I'm trying to define a (map? / protocol?) for the mobile apps colors between the mobile developer (I represent) and the UI designer, to easily use it in our apps and to achieve consistency among all apps that if ever needed to make a clone of one app, all we have to do is changing the colors codes, the same applies when we need to provide multiple themes.

I made this with the UI developer help (I don't know if similar concept exist in the UI/UX models): enter image description here

Is this common in the UI/UX models, Am I re-inventing the wheel? is this doable, and can we really reach this consistency? I need to hear your thoughts.

Thanks in advance


1 Answer 1


It looks like you're trying to build a style guide. If so, then you really need to work closely with your UI designer to define/refine the colour palette and its usage.

Style guides protect you from team, supplier or product changes. If you get a new requirement from the product owner, the style guide should tell you how it will look. If you have to scale up your production and have to on-board a whole new team of designers or developers, the style guide will tell them how to design or build everything. They are the rulebook for designing and building anything to do with your product.

Your designer should be able to help you construct a guide that ensures reusability as well as extensibility - Ideally, as a part of that guide, you will end up with a palette of colours and a list of uses for those colours which your developer can turn into a set of colour definitions and a set of styles referencing those definitions.

Look around the web for examples of product or brand style guides but remember that, although they may occasionally share some similarities, every style guide for every product will have different requirements and so will have different levels of proscription and different levels content.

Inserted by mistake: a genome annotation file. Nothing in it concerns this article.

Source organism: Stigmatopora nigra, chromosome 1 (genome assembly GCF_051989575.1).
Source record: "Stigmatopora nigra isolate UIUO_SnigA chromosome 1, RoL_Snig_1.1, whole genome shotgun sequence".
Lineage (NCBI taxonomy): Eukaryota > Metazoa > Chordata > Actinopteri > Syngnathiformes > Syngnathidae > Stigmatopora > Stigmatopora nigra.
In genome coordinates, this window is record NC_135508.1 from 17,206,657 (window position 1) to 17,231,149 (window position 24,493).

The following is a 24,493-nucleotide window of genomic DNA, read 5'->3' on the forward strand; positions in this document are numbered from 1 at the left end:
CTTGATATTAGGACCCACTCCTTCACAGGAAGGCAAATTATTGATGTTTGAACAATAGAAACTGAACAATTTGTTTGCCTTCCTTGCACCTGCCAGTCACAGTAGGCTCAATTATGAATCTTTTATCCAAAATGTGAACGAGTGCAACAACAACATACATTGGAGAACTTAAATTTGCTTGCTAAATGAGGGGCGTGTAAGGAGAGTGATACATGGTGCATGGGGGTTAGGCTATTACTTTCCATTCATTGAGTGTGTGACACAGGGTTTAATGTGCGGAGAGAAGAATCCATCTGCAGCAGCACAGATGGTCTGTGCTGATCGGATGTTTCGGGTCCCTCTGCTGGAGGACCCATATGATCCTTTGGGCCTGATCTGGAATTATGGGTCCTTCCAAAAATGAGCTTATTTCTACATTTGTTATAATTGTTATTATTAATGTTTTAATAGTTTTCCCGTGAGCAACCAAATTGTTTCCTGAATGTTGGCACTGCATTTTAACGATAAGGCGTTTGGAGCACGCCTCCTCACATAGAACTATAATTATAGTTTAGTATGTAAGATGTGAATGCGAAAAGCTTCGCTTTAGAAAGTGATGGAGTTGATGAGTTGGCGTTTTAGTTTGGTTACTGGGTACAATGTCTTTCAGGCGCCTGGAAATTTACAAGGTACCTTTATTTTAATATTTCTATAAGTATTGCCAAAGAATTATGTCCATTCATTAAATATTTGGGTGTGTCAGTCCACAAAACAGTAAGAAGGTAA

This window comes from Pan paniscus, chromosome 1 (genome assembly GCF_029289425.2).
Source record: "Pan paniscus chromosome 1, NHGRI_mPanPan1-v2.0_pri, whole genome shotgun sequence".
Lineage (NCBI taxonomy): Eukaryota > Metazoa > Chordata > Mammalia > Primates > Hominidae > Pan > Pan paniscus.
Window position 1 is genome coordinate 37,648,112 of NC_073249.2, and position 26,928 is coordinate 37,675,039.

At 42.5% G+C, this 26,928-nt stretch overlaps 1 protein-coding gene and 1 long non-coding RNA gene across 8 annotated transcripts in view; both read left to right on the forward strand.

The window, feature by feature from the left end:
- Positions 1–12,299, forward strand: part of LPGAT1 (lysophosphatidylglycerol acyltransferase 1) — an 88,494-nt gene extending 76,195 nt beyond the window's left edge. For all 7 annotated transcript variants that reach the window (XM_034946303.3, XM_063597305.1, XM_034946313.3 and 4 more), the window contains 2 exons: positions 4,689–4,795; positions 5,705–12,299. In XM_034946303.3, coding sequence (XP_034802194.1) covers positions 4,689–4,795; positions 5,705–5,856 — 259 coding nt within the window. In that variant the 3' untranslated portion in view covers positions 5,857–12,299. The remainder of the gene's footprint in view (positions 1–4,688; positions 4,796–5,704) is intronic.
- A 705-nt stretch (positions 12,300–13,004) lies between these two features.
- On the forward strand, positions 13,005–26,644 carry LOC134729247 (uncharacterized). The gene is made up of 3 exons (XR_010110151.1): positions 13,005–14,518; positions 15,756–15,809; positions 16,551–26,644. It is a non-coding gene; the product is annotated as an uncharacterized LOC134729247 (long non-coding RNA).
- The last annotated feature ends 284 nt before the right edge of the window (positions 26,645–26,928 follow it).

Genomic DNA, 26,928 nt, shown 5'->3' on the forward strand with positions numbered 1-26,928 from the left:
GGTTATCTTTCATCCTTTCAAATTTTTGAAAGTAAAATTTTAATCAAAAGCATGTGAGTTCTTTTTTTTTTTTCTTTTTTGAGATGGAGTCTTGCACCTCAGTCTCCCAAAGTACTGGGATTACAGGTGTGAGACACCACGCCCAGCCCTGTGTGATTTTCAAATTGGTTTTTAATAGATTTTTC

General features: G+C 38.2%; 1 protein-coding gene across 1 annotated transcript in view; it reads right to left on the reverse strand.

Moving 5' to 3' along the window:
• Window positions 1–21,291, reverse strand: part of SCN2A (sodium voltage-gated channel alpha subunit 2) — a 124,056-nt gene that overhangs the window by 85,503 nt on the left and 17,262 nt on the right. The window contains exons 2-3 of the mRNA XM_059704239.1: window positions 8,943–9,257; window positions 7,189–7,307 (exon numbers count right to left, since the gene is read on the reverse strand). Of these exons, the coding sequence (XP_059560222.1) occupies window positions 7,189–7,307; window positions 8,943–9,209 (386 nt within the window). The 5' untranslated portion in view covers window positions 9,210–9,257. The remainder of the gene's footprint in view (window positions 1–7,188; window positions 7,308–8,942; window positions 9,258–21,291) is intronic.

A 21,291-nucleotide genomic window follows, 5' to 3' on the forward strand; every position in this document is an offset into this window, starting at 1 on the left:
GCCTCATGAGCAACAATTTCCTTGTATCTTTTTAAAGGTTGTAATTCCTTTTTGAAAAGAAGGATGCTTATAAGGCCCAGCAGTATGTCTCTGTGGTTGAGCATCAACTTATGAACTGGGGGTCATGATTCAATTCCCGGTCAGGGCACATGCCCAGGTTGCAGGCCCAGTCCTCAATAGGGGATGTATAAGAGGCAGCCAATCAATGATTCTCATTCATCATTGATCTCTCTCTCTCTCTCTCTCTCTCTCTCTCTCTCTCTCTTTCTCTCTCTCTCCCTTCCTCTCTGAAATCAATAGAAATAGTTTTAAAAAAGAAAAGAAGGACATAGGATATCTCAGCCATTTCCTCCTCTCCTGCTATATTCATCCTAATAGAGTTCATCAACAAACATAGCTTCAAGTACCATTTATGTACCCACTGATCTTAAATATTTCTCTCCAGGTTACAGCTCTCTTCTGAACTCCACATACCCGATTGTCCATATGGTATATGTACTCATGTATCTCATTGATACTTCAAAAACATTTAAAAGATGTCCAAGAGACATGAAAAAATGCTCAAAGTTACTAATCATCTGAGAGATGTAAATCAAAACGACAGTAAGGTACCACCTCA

What you have so far is fine as a stop-gap, and it will help to streamline the connection between the designer and the developer, but you really should be working on this as a part of the overall product design rather than just as a solution for your developers. This should be one of your key project deliverables, almost as valuable as the product itself.

  • Thanks for the info, and for spotting the term "style guide". But may I ask, if the style guide applicable through all apps or just per app, and if "per-app", can we have common style guide to be shared among any app?
    – mshwf
    May 2, 2019 at 9:44
  • 1
    You could easily have both - A brand style guide and a number of co-related product style guides that refer back to the brand guide when needed. But you could just as easily have a single guide that contains the basic information required to build an app with the family of apps. The choice is really just down to how complex/different each app is from the "norm" May 2, 2019 at 9:48
  • Do you recommend any reference for basics of the style guide to learn from?
    – mshwf
    May 2, 2019 at 9:51
  • 1
    Just pick a product and search for it along with the terms "brand guidlines" or "style guide". to get you started, here's the one for Twitter: about.twitter.com/en_gb/company/brand-resources.html and the one for Apple: developer.apple.com/design/human-interface-guidelines/ios/… May 2, 2019 at 9:54
  • This is priceless, thanks for the help!
    – mshwf
    May 2, 2019 at 9:56

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